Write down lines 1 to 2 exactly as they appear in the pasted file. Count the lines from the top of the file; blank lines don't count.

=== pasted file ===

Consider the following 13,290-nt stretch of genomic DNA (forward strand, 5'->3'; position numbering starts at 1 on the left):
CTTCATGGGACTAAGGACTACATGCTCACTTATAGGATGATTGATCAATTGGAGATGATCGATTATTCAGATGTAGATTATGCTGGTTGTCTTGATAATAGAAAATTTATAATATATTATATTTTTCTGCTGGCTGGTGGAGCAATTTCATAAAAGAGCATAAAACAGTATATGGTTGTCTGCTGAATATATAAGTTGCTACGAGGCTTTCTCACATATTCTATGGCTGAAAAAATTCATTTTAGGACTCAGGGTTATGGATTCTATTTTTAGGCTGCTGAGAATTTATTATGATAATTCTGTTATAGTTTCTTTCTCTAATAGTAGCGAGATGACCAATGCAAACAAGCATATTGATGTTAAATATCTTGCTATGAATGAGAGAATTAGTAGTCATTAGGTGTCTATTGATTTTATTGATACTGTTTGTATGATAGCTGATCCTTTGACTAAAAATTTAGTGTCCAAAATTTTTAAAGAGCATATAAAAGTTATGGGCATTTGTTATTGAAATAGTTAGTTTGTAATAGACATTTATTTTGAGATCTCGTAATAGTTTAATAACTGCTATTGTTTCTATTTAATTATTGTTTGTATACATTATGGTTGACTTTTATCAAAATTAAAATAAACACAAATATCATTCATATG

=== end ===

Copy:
Consider the following 13,290-nt stretch of genomic DNA (forward strand, 5'->3'; position numbering starts at 1 on the left):
CTTCATGGGACTAAGGACTACATGCTCACTTATAGGATGATTGATCAATTGGAGATGATCGATTATTCAGATGTAGATTATGCTGGTTGTCTTGATAATAGAAAATTTATAATATATTATATTTTTCTGCTGGCTGGTGGAGCAATTTCATAAAAGAGCATAAAACAGTATATGGTTGTCTGCTGAATATATAAGTTGCTACGAGGCTTTCTCACATATTCTATGGCTGAAAAAATTCATTTTAGGACTCAGGGTTATGGATTCTATTTTTAGGCTGCTGAGAATTTATTATGATAATTCTGTTATAGTTTCTTTCTCTAATAGTAGCGAGATGACCAATGCAAACAAGCATATTGATGTTAAATATCTTGCTATGAATGAGAGAATTAGTAGTCATTAGGTGTCTATTGATTTTATTGATACTGTTTGTATGATAGCTGATCCTTTGACTAAAAATTTAGTGTCCAAAATTTTTAAAGAGCATATAAAAGTTATGGGCATTTGTTATTGAAATAGTTAGTTTGTAATAGACATTTATTTTGAGATCTCGTAATAGTTTAATAACTGCTATTGTTTCTATTTAATTATTGTTTGTATACATTATGGTTGACTTTTATCAAAATTAAAATAAACACAAATATCATTCATATG